Brethren, what have you been up to? How’s work, your family, your loved ones, your enemies? All doing well I hope, especially your enemies, so they can see the feast God has laid out for you, and watch you chomp it down! I was having a conversation with a close friend this morning and it led me to pray, “may we never become collateral damage/may we never get caught in the middle”. Somebody say Amen!

For instance, a person is standing somewhere, two others start fighting or a robbery takes place or a car careens off the road, all three affect the innocent bystander, sometimes fatally, or with life-changing injuries. Not our portion. No accidental or wilful damage around us in Jesus name!

Talk about trusting God to order our steps out of trouble and into great things. Not a joke o!

Moving on, quick update.


This Saturday!

The story behind this consecration will be told later, muuuuuuuch later. For now, all I can say is a big thank you to God for making it happen, for the lifting, the promotion, and the attendant grace and wisdom to function in the new office.

This is what I’ve been immersed in the last few weeks, working with the most brilliant senior committee ever to ensure that the day is glorious, everything goes well, and the name of the Lord is magnified above any other person or thing.

Can I also say that whatever has held down your own lifting will either leave it, or will leave; either way, your lifting is closer than you think! Amen!

So, fingers crossed I can write up one more post before the day, otherwise, y’all are going to wait till this wave passes!

Light, love, and God’s great blessings!


I am an associate member of the Royal Commonwealth Society, have been for just under a year now. It is such an honor and a privilege to belong/be inducted into/volunteer with/ be called to be part of these prestigious organizations and I keep praying that I live up to the expectations my membership of these bodies bring.

So, I was informed by the headquarters that there was a commemorative lecture organized by the Nigerian arm of the Society (interesting because I didn’t know there was one) and I said I would attend.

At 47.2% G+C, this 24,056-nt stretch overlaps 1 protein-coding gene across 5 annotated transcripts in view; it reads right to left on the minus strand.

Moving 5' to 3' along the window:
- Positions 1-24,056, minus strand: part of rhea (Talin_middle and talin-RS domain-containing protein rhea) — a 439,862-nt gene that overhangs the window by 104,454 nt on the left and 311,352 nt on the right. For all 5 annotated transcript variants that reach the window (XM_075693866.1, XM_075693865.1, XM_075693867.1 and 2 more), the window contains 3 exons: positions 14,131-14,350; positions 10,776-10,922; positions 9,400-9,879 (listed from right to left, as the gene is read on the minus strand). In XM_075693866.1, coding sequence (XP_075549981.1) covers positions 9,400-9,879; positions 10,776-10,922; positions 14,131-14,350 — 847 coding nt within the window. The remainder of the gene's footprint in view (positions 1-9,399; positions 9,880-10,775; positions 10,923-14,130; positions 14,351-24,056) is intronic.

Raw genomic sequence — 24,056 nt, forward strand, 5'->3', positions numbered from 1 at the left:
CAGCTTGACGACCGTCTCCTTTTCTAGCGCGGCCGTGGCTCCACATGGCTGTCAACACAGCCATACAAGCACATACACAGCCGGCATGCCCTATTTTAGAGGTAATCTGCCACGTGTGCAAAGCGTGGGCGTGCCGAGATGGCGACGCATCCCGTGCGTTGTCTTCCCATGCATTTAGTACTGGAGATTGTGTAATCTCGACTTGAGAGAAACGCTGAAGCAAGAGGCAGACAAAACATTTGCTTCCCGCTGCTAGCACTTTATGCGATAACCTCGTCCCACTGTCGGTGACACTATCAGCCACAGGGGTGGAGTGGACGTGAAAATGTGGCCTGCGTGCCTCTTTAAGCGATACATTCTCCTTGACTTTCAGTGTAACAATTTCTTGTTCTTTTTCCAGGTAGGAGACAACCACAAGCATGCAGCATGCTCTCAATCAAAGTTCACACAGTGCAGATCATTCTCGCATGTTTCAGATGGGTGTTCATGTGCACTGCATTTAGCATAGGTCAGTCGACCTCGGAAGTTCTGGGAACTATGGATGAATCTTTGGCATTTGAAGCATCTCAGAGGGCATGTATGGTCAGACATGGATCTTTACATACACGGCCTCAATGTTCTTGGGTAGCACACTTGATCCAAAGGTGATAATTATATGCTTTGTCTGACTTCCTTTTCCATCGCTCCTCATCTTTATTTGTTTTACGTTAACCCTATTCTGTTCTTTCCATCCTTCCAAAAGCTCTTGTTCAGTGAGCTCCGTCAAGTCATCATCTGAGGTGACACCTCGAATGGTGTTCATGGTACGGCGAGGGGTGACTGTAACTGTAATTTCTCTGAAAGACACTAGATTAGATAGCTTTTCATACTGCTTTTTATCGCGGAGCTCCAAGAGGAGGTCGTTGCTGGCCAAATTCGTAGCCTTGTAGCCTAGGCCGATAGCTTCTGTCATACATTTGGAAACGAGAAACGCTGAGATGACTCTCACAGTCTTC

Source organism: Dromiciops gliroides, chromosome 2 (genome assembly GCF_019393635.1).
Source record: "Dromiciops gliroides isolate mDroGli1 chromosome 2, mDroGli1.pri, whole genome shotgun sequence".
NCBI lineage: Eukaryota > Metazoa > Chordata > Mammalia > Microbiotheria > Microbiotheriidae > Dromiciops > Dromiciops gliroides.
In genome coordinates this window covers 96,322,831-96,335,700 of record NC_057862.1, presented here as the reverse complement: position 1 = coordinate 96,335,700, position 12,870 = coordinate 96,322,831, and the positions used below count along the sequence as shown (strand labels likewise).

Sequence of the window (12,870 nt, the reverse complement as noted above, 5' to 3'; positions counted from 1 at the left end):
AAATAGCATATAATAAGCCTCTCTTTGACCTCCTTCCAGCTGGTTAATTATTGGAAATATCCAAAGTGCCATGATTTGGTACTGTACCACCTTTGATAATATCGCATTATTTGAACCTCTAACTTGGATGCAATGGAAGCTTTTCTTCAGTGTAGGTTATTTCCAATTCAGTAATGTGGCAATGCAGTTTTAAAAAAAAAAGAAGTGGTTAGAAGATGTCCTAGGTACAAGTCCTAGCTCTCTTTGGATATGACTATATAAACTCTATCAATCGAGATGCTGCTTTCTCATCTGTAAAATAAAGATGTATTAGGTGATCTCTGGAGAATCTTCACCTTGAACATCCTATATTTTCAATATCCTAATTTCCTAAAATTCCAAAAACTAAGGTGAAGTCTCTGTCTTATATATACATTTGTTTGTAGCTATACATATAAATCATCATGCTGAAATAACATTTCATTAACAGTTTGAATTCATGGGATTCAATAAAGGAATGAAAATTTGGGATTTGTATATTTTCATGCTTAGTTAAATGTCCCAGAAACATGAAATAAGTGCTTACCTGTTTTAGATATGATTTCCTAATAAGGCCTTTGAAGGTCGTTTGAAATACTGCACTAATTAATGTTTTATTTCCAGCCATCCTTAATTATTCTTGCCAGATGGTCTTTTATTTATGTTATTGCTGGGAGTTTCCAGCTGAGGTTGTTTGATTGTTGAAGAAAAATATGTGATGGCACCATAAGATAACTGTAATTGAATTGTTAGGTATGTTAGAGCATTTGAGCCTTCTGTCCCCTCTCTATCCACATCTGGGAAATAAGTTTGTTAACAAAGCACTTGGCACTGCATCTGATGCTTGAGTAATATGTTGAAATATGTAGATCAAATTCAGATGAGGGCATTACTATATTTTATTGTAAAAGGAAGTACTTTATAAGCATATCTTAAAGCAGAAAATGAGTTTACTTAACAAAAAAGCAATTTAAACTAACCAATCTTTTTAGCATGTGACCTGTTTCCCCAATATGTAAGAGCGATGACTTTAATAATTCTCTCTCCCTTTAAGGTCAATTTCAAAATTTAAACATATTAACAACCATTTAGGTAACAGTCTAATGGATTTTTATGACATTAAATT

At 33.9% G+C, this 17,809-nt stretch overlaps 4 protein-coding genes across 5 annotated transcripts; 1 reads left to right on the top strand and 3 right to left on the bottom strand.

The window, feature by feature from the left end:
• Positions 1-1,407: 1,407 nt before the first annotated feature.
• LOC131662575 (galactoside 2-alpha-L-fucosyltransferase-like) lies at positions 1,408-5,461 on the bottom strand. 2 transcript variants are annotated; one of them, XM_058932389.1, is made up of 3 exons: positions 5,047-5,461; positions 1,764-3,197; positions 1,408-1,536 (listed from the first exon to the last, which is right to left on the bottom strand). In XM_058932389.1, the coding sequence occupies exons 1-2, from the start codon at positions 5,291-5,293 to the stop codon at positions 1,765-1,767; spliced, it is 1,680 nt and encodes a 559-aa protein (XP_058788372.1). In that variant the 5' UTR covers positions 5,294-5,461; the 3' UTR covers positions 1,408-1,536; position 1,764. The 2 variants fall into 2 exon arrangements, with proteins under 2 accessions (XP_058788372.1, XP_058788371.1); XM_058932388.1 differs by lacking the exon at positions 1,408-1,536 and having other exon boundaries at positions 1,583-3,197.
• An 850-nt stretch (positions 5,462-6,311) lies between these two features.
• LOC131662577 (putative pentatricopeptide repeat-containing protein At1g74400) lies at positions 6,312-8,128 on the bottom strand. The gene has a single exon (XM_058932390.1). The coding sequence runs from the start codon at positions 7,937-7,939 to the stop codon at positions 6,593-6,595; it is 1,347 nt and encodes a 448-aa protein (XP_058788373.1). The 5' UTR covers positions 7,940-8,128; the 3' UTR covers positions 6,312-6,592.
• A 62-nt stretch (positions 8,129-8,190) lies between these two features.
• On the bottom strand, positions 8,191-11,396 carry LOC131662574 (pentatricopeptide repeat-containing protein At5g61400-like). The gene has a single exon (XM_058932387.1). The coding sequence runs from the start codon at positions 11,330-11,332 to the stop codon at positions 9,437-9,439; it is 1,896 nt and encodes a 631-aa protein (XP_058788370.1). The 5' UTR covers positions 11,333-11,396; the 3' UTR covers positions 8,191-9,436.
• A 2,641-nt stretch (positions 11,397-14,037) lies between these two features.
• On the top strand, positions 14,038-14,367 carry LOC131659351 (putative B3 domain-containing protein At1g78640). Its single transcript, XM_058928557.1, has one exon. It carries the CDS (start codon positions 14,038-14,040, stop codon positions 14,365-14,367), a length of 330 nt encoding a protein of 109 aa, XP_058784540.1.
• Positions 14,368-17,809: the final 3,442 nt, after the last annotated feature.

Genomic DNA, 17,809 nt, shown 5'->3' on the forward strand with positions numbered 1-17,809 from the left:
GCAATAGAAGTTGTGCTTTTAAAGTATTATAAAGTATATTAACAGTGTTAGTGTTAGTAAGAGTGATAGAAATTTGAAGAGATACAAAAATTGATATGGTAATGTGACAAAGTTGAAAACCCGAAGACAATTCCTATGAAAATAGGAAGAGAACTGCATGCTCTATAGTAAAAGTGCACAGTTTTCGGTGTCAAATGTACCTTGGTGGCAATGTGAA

Incidentally it was to hold on my birthday so I hoped it would be worth my while. The event slated for 10.30am eventually started an hour later but my minor upset was wiped away with the rendition of the national anthem. I don’t know about you but there is such a joy/deep-seated pride I feel whenever I hear/sing the national anthem. Is it the same for you? Sometimes it leaves me teary-eyed, other times I’m reminded of how blessed I am to have been born Nigerian (warts and all), and then I get teary-eyed again. Lol. My prayer everyday for this country is that our dark nights turn into truly sunny mornings. In Jesus name, amen.

Back to the event, I won’t speak about the parts of the events before the keynote address/lecture because Momma said to shush if it won’t be nice. Can I just say though that we really need to agree on the age for youth in this country? I don’t see how people who can casually have drinks with my dad and uncles are classed as youth or leaders of youth.

The theme of the event was ‘Democracy and good governance’ and the rest of this post is dedicated to snippets from the guest lecture delivered by first chaplain to the State House, Rev. Prof. Amb. Yusufu Ameh Obaje.

Fun fact about the former chaplain: the entire time he served under former President Olusegun Obasanjo, he refused a salary the entire time he was there.

Fun fact 2: He wants to be governor of Kogi; matter of fact it is a calling from God for him.

*Nigeria has left the practice of democracy and has been practicing a government of the rich, by the rich and for the rich for a while now.

Obstacles to good governance include:

  1. Spiritual blindness: there can’t be good governance if the leaders do not pay sincere attention to their spirituality, denying them any cognizance of the relationship between God and man, and man and man.
  2. The tripartite evil of wickedness, poverty, and ignorance. The former chaplain told the story of some young men he saw in 1982 in Ilorin, Kwara state breaking the pavement because their money fell inside. How much? What is this sum that will make you destroy infrastructure provided by the government for your use/enjoyment? N50.